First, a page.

Broad market sentiment is dampened by the Conference Board's downward revision of the Leading Economic Index (LEI) for China. After adjusting for a calculation error, LEI for China grew +0.3% in April, following a +1.2% increase in March and a +0.4% increase in February. The initial reading for April was +1.7%. According to the Board, the correction does not affect the view that growth in China is not likely to accelerate. Rather, moderation is possible.

Meanwhile, economic data from Japan shows the country's recovery faltered in May. Industrial production contracted -0.1% in May after expanding +1.3% in the prior month. At the same time, unemployment rate rose to 5.2% in May from 5.1% a month ago. In Asia, the MSCI Asia Pacific index fell -1.6%, the biggest fall in 3 weeks. Japan's Nikkei plummeted -1.27% while China Shanghai Composite Index tumbled +4.27%.

Slides in stock markets trigger selloff in the commodity sector with crude oil and copper extend weaknesses further. The front-month contract for WTI crude oil plunges to 76.5 (intra-day low: 76.25) while that for Brent crude slides to 76.4 (intra-low: 76). Base metals including copper, aluminum and zinc slump with 1.5-3% declines. China is the world's biggest growth driver. Slowdown in its economy should hurt global economic outlook.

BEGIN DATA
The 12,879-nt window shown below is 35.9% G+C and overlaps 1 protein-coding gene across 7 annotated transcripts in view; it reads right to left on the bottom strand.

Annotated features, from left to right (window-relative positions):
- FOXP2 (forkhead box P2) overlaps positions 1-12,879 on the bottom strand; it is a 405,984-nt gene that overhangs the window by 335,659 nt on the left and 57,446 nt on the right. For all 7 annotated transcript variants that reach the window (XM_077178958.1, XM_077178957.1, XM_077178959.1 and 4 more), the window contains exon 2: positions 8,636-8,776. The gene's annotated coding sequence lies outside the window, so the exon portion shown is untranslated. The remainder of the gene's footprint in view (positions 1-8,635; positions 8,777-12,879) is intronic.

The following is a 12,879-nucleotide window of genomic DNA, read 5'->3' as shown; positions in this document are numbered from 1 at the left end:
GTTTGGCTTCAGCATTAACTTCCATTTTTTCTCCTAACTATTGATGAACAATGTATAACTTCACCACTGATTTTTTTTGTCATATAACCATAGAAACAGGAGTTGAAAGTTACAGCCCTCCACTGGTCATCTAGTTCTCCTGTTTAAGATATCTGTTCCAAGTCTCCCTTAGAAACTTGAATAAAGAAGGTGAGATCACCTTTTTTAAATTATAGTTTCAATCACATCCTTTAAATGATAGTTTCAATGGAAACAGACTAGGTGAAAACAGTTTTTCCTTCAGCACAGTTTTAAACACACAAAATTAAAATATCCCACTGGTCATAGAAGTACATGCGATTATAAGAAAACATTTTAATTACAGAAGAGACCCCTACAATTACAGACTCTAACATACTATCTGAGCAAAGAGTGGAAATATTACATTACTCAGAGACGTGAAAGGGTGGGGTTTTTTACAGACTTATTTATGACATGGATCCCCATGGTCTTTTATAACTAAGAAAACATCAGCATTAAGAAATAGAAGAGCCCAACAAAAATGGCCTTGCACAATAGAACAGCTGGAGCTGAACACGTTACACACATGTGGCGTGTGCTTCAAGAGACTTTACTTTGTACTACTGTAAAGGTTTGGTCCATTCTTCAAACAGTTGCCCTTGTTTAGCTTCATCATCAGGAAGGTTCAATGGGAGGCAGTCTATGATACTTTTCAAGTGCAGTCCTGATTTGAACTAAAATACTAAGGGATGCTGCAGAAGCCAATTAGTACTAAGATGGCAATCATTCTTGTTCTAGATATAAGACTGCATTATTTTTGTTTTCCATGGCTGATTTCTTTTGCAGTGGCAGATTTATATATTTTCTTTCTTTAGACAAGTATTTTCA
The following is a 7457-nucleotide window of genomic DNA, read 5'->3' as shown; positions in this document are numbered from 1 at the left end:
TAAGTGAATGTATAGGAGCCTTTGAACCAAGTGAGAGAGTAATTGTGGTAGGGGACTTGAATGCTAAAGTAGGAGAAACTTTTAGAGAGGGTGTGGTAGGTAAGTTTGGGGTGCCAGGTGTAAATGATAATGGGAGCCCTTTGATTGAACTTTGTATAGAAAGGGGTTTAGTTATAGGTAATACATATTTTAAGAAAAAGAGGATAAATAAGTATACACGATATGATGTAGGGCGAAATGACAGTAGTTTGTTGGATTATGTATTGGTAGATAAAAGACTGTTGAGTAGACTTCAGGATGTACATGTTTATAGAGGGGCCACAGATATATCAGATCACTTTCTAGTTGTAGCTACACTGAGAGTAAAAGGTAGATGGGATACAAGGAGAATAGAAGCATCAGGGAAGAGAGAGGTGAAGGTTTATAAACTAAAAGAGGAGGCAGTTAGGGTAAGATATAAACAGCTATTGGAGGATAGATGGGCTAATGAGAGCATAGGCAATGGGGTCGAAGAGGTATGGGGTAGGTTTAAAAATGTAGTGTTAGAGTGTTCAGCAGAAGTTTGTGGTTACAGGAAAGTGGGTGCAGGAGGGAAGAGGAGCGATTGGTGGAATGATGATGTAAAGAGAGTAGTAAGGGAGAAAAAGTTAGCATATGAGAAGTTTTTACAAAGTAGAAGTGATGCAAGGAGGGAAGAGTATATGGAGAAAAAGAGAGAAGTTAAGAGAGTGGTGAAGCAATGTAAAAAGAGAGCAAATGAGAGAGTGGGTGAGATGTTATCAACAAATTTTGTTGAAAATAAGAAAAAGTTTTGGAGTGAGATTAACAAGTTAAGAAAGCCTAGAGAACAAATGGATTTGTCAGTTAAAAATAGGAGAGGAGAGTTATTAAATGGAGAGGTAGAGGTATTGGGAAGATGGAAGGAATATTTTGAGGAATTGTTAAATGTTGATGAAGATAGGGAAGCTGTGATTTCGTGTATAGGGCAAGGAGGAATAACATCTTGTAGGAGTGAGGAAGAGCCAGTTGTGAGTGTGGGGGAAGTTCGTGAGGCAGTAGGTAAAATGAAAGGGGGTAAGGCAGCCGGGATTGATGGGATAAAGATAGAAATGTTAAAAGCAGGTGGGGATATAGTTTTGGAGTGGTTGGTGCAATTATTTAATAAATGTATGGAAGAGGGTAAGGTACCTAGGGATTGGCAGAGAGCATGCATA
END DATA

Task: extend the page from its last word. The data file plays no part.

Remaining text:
In the precious metal complex, silver (-0.59%), platinum (-1.17%) and palladium (-1.57%) slide in tandem with other commodities while gold changes little and remains hovering around 1230 and 1240. This is because silver and PGMs have heavy industrial applications in China. In 2009, China accounted for 34% of platinum demand and 22% of palladium demand in the world.

Looking at the currency market, the euro weakens for the second day against the dollar despite unexpected improvements in Eurozone's confidence index. The 16-nation region's confidence index rose to 98.7 in June from 98.4 in May. The market had anticipated a dip to 98. Bearishness in the single currency has been driven by funding stress as ECB's 12-month LTRO expires later in the week. At the same time, the Bank for International Settlements (BIS) warned that European banks may 'face significant refinancing pressures when sentiment turns adverse'. In our opinion, the environment reveals fragile confidence and decline in risk appetite in the medium- to long-term and should bode well for gold.